EGAS! Advance Copy Script ***PART TWO*** FADE UP A fearless army of Elvises (Elvi) appear in the distance, formation marching through the littered streets. VARIOUS CLOSE UPS The Elvi attack, using bombers, missiles, etc. EXTREME CLOSE UP One wicked laugh from Godzilla and the Elvi scatter like mice! QUICK CUT (stock footage) The Sphinx sits outside The Luxor, looking seductive in a Mae West sort of way. CLOSE UP Godzilla takes one look and his eyes pop out of his head. QUICK CUTS The Sphinx (Sphinxtress?) seduces the Reptile, who instantly falls in love and begins to: WIDE SHOT Tango with her. SPLIT SCREEN As they dance, the Elvi slowly regroup and head for the: QUICK CUT (stock footage) Pirate ships at Treasure Island. ACTION SEQUENCE (MONTAGE) The Elvi approach the dancing monster and launch a ferocious volley of cannonballs directly at him. QUICK CLOSE UPS The cannonballs find their mark, and Godzilla: WIDE SHOT Falls to the ground, annihilated. The Elvi are triumphant! CROSSFADE The lounge is open again, and the city of Los Vegas toasts the victory. The scene climaxes with: VARIOUS CUTS (stock footage) People happy, tearful, etc. Stock footage, stock music SLOW FADE OUT AND FADE UP A dark, ominous, and VERY familiar sound… SLOW ZOOM Godzilla lives! Godzilla lives! Complete terror (possible sequel) WIDE SHOT The show is over. The End FADE TO BLACK



oseph Brown is a native of Lowell, NC. He is an adjunct faculty member at Western Illinois University where he teaches courses in American Popular Music, adjunct faculty at Monmouth College where he conducts the Monmouth College Concert Band, and is an active freelance trombonist including a position as bass trombonist of the Quincy (Illinois) Symphony Orchestra. Joe received his Doctor of Musical Arts in Trombone Performance (2012) at the University of Texas-Austin (UT), studying with Dr. Nathaniel Brickens. At UT, Joe performed as principal trombonist with the Wind Ensemble, Symphony Orchestra, New Music Ensemble, Trombone Choir, and as part of the graduate brass quintet, City Limits Brass, studying chamber music with Charles Villarrubia, and tubist of Rhythm and Brass. He was also a finalist in the 2009-10 UT Concerto Competition. Joe was part of the Fellow class at the 2013 Alessi Seminar held in Tuscaloosa, AL. His orchestral experience includes Bass Trombone: Symphony of the Mountains and Second Trombone: Victoria Bach Festival Orchestra, as well as various substitute positions. Joe received his BM in Music Education (2001) and Master’s Degrees in Trombone Performance/Music Education (2004) from Appalachian State University (ASU), studying with Dr. Harold McKinney. He was the winner of the ASU Concerto competition in 2003, and was featured as a soloist with the ASU Wind Ensemble performing Derek Bourgeois’ Trombone Concerto. Joe was on adjunct faculty of Appalachian State from 2007-2009, teaching trombone, euphonium, and brass methods. He has also served as the trombone instructor for ASU’s Cannon Music Camp, a summer music camp for high school students. He also enjoyed four years serving as band director of W.P. Grier Middle School in Gastonia, North Carolina (2003-2007), leading a program with approximately 300 students in symphonic band and jazz band courses. He was also a North Carolina Teaching Fellow. He is a member of the International Trombone Association and an honorary member of Phi Mu Alpha Sinfonia, Rho Tau Chapter. Joe lives in Macomb, Illinois with his wife Laura, Assistant Professor of Music Therapy at Western Illinois University, and their daughter Morgan, born in September 2013.



avier Clavere is one of those musicians that successfully crosses over from academic endeavors to performance. As a pianist he has performed in concert series across the United States and South America, performing with orchestras, in solo recitals and chamber music. He has served as artist-inresidence of the Utah Arts Council in the Performing Arts Tour. He has appeared in solo recitals in prestigious series such as Palm Beach Invitational International Piano Competition, Broward Performing Arts Center, Rutgers University Nicholas Music Center, DiCapo Opera Theater (New York City), Temple Square Concert Series Salt Lake City, and the famed Xavier University Piano Series in Cincinnati. Javier was named the official representative of Argentina by the office of the president in the fifth Franz Liszt International Competition in Utrech, the Netherlands.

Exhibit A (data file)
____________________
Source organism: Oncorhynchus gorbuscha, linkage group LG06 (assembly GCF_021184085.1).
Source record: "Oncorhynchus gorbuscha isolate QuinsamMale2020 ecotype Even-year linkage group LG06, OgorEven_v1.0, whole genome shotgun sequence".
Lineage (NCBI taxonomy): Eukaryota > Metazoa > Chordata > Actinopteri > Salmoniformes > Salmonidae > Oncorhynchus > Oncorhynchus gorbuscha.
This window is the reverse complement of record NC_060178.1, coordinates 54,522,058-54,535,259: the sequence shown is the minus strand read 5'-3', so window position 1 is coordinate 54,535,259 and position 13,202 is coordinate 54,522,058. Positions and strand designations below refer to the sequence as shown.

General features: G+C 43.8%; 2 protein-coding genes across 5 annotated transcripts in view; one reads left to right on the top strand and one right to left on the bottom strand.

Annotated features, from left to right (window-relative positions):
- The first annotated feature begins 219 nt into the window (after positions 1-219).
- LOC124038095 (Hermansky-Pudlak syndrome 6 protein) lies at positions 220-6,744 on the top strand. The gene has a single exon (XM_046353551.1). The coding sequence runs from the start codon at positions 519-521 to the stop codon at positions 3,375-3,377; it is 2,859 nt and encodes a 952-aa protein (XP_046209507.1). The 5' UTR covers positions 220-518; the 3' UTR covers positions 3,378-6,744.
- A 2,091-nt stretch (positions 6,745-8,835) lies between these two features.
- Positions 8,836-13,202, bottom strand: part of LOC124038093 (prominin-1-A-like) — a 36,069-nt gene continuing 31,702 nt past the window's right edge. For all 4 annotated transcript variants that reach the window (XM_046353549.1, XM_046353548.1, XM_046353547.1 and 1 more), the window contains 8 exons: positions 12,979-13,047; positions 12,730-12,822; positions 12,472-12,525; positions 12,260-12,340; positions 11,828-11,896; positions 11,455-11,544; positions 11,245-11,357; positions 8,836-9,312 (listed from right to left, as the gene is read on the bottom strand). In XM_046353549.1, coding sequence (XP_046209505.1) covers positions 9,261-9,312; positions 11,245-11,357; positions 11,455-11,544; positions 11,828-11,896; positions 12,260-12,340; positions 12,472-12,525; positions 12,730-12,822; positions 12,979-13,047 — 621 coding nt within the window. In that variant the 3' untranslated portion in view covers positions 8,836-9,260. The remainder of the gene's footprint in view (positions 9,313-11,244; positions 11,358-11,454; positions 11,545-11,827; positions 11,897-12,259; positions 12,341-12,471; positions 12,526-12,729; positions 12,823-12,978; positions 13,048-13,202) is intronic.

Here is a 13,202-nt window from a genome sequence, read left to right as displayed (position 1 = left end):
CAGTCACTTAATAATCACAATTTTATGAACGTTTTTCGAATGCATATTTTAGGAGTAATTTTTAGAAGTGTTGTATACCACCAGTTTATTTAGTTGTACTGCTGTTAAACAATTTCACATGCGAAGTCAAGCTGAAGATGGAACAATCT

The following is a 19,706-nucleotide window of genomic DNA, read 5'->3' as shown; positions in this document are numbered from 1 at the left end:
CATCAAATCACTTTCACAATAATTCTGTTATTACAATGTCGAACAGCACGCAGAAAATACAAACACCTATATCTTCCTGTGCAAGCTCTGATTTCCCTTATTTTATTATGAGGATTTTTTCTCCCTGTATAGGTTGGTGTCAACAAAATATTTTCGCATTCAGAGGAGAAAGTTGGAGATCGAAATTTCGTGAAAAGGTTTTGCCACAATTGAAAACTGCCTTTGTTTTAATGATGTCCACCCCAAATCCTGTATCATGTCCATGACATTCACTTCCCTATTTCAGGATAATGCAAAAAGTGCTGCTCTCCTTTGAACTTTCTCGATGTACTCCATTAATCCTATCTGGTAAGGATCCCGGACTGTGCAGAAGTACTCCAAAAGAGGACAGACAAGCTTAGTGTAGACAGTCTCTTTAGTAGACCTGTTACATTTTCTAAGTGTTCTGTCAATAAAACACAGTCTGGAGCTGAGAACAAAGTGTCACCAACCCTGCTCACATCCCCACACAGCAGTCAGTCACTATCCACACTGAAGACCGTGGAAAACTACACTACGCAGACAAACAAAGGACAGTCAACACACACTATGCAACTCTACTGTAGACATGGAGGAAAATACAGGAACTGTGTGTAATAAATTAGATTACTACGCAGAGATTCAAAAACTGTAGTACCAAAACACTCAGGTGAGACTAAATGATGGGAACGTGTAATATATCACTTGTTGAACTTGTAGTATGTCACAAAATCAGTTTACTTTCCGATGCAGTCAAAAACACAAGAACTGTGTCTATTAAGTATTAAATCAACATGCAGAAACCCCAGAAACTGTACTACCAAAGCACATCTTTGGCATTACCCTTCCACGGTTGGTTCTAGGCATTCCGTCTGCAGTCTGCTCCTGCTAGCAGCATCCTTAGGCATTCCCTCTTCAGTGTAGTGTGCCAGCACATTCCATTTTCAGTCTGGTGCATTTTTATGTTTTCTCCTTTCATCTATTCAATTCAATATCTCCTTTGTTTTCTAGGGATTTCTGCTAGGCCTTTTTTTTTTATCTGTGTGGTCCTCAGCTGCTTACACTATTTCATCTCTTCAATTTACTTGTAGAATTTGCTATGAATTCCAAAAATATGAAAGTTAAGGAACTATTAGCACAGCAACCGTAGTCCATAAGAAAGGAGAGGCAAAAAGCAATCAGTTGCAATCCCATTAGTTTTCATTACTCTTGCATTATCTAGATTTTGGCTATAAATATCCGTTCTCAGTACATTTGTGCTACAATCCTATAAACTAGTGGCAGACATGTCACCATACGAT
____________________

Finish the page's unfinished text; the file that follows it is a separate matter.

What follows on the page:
He was a professional organist for 15 years, and presented recitals in venues across the United States, most notably was a performance with the world-renowned Empire Brass. As a scholar Javier’s research focus is Music Theory, the study of Semiotics, and Logic. He has presented papers at Music Theory Midwest, Music Theory South East, and at four national conferences of the Semiotics Society of America. Topics of papers range from existential irony in music, referentiality and meaning in music, music and meaning in worship, and trans-contextualization in film and music. Javier, born in Rosario, Argentina, attended Brigham Young University and the College Conservatory of Music of the University of Cincinnati, where he was awarded a doctorate. His teachers included Roberto Caamano, Paul Pollei, Seymour Bernstein, Eugene and Elisabeth Pridonoff, and James Tocco. Dr. Clavere joined the music faculty at Berea College in 2010 as Assistant Professor of Music Theory and Applied Piano, while also serving as College Organist and Carillonneur.

JAZZ ENSEMBLE AFTER THE RAIN Berea College Saxophone Quartet, Dr. Angela Hammond, Director Kierston White, vocalist

Pamela Baskin Watson Arr. Robert Watson


Johnny Smith Arr. Quincy Jones


Jesse Harris Arr. Paul Murtha


Chuck Mangione Arr. Victor López

Paul Francis Webster, Johnny Mandel Dr. Joseph A. Brown, trombone Sammy Nestico Joe Zawinul Arr. Victor López

WIND ENSEMBLE PERSONNEL Alto Saxophone Logan Elliott Angela Hammond Shawn Hardin Abby Palmer

Horn Elizabeth DiSavino Barbara Hollstein Elizabeth Mynhier Mark Ross

Oboe Wendy Danniels

Tenor Saxophone Tori Bowman Rachel Riffe

Bassoon Devin Gunkler

Baritone Saxophone Kiersten White

Trombone Joseph A. Brown Tori Dassinger Dylan Imbus Andrew McKinney Dana Palmer

Clarinet Emma Crump Francisco Figueroa Emily Franklin Adria Sutherland Kristol Whitt Amanda Williams

Trumpet Nathan Brands Rachel Burnside Michael Cafferty Haley Denney James Mullins Kate Sniadowski

Bass Clarinet Margaret Elmore

Euphonium Coralie Terry

Flute Nora Burrows Rosa Shaw CJ Stewart Amy Strickland Ginger Watkins

Tuba Shane Mellon Elijah Spraul Percussion Dante Clavere Jacob Hamrick Tracy Prater Michael Thomas Thomas Usher

JAZZ ENSEMBLE PERSONNEL Reeds Tori Bowman Noah Broomfield Logan Elliott Shawn Hardin Abby Palmer Lincoln Satterwhite Destinee Tyson Ginger Watkins

Trumpets Nathan Brands Haley Denney Abner Krouse James Mullins Kate Sniadowski Earlene Stewart Coralie Terry

Trombones Joseph A. Brown Tori Dassinger Andrew McKinney Rhythm Myél Byrd Dylan Buser Michael Thomas Colin Weckman Tyler Wichus

Personnel are listed in alphabetical order to emphasize the importance of every musician.